Keepers of the Way - An Event Overview

Posted on by Tracy O'Neill, DelVal Counseling Psychology Graduate Student

On Tuesday, March 26, 2024, at Delaware Valley University, I had the privilege of attending an event presented by the Graduate Psychology Speaker’s Series and the Office of Diversity and Inclusion centered around a short documentary about Pennsylvania’s Lenape Nation, “Keepers of the Way.” The evening included a screening of the “Keepers of the Way” documentary and a panel discussion and Q&A with the director, producer, and the Lenape tribal members of the film.

The event began with an introduction of the panel and their brief self-introductions and roles in the making of the film. Evan Cohen, a Bucks County native, and the director of the film has always had an interest in Native American history and culture. Elijah Reeder is a producer of the film and is also a Bucks County native. His connection with the film was his interest in his home state and its historical origins. Chuck Gentlemoon DeMund, Chief of the Lenape Turtle Clan, showed gratitude to Creator, their ancestors, and the film crew for the opportunity to be a part of the film and this event. Tribal members Ken Wolf Eyes Macaulay and John Strong Wind Martin also took part in the panel and shared their views on the importance of keeping Lenape history and culture alive.

The documentary was a film full of natural beauty and emotion. The filmmakers succeeded in capturing the history, ceremonies, and rituals of the Lenape people without any outside influence or interference. It focused on “The Prophecy of the Fourth Crow” and the Lenape’s journey of healing the land wounded by The Walking Purchase of 1737. Several tribal members were documented sharing their history, stories, and struggles. The documentary ends with the Lenape continuing to honor Creator and their ancestors by educating their children and the community of their existence and love for all living things.

Much of the panel discussion to follow was an insight into the making of the film and the oppression of the Lenape Tribe. After the Lenape lost their land, they were forced

into hiding out of fear of genocide or being separated from their families and forced into assimilation. Ellen Rolph, wife of Chief Chuck Gentlemoon DeMund, spoke to the audience about learning of her Native American heritage. It was at the age of 40, when her grandmother made a quick remark about her being “Indian”. When asking her 93-year-old grandmother for clarification she said, it was like asking about a giant secret that no one was willing to discuss openly. It is only recently that the Lenape tribe are coming out of hiding and looking for the state of Pennsylvania to recognize them and to honor their rights of self-determination set forth by the United Nations.

The evening ended with a drum circle performed by the Itchy Dog Singers. The three Lenape men sat around a large drum placed on the floor. They gave thanks to Creator and ancestors as they prayed over the drum. The sound of their voices and the beats of the drum soon filled the space of the Life Sciences Auditorium. Some of the tribal women in the audience were welcomed on stage to sing along. Each song was created by Native Americans who wanted to tell a story or honor the ancestors.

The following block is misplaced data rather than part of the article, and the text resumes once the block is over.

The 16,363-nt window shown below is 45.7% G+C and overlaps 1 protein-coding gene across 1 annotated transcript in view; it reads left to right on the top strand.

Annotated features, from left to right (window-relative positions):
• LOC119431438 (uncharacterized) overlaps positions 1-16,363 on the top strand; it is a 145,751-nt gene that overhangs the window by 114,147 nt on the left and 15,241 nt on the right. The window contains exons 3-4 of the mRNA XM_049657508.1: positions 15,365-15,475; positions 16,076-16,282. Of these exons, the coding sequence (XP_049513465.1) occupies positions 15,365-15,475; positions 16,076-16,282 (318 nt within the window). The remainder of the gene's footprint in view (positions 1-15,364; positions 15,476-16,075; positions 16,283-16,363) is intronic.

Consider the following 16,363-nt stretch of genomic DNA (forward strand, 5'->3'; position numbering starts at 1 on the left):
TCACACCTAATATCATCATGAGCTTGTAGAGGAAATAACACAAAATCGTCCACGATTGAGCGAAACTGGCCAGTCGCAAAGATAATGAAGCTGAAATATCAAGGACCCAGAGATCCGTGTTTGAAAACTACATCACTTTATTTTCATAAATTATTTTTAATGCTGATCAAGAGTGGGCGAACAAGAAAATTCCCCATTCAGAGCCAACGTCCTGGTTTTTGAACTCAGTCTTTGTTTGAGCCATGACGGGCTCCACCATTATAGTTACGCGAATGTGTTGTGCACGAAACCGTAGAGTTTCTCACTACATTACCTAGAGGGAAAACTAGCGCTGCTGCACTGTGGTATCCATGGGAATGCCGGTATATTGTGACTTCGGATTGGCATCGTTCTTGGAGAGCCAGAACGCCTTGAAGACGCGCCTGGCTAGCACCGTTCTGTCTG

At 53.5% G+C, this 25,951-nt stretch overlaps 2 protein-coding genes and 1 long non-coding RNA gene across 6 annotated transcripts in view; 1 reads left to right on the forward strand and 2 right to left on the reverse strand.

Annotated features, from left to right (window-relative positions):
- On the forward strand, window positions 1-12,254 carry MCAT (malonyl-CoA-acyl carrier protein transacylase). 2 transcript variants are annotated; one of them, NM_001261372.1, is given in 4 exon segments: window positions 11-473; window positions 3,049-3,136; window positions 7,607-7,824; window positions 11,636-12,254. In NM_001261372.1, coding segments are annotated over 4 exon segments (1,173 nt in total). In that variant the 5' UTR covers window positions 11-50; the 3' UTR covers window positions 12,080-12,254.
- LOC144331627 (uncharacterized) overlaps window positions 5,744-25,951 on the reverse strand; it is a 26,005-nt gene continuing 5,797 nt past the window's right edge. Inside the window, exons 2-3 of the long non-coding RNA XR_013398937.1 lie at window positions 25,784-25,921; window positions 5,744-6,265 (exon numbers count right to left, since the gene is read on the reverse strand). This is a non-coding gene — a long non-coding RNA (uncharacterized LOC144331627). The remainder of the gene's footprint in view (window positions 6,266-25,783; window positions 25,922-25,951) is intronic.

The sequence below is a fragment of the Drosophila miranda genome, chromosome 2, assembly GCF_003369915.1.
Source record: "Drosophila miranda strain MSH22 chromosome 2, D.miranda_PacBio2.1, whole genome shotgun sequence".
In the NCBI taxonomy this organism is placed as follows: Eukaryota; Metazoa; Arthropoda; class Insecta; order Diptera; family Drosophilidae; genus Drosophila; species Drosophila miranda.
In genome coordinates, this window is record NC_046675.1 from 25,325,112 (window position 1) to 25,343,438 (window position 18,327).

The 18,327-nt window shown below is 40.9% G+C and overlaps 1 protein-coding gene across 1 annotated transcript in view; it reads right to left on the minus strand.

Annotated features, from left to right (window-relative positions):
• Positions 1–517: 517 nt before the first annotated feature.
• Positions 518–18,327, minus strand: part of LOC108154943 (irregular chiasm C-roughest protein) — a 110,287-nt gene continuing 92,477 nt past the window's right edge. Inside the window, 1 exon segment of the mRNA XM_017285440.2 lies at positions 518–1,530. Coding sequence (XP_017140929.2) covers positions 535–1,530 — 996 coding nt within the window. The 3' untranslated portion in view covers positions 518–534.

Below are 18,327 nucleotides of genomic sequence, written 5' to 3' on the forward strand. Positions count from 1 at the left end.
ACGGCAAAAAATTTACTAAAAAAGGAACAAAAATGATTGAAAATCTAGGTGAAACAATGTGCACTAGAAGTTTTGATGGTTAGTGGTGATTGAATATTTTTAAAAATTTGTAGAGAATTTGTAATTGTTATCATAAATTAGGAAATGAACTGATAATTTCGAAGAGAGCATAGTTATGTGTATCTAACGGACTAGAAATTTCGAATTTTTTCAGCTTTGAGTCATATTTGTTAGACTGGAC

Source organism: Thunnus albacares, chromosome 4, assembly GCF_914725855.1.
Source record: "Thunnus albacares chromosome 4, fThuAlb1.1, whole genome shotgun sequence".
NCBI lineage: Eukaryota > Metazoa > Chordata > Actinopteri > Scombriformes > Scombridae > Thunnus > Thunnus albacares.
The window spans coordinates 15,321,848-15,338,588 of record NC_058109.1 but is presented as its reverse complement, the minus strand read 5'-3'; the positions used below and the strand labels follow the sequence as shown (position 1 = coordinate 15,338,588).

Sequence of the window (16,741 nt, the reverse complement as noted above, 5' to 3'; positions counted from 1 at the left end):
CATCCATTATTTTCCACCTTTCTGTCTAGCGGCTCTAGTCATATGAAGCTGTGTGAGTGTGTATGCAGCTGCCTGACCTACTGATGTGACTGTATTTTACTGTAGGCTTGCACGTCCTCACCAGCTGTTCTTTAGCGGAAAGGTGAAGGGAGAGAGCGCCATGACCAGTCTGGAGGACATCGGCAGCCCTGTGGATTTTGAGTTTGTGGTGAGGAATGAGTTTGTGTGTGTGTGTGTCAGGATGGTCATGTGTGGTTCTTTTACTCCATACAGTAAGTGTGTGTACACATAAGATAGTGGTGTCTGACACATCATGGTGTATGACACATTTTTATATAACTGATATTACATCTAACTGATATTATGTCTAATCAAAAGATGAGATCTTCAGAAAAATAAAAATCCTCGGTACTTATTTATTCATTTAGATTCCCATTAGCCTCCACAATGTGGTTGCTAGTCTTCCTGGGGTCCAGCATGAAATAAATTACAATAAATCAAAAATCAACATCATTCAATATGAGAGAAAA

As an audience member, I was moved to tears by the film, their stories of the oppression of the Lenape people, and their fight to preserve their culture and deep roots in the land. One of the Lenape women in the audience identified herself as a keeper of beadwork. She told us the story of an 11-year-old Lenape descendent learning the art of beadwork. This young girl recently created a piece that was described by the woman as one of the most beautiful pieces of beadwork she had ever seen. The woman then described the heartache she feels knowing that this young girl could not call her piece “Native American Art” because the Lenape are not recognized in the state of Pennsylvania. It had most of us wondering what kind of message it sends to this child? The evening raised questions for many audience members, especially me.

I had never learned of the Walking Purchase or the Lenape Nation until this experience, yet I have had earlier Native American experiences of which intrigued and amazed me. I had a great-grandfather who collected arrowheads on his property and surrounding properties in NEPA. My grandmother’s dog was named Comanche. I attended

my first Pow Wow as a teenager and couldn’t wait to attend another. In short, I have felt a strong connection to indigenous people and culture for a long time, so Ellen’s story opened my eyes up to the possibility of my family hiding any Native American ancestry as well.

I decided to speak with her at the end of the event, and she was so friendly and welcoming. We had an intimate conversation about our family history, and she revealed to me that she had never shared that story at any other venue. This was the first place in a public community discussion where she felt safe and compelled to share her story. Her comment speaks volumes to the hosts and audience members there that night. It was a memorable and meaningful evening for both of us, and I am sure, many others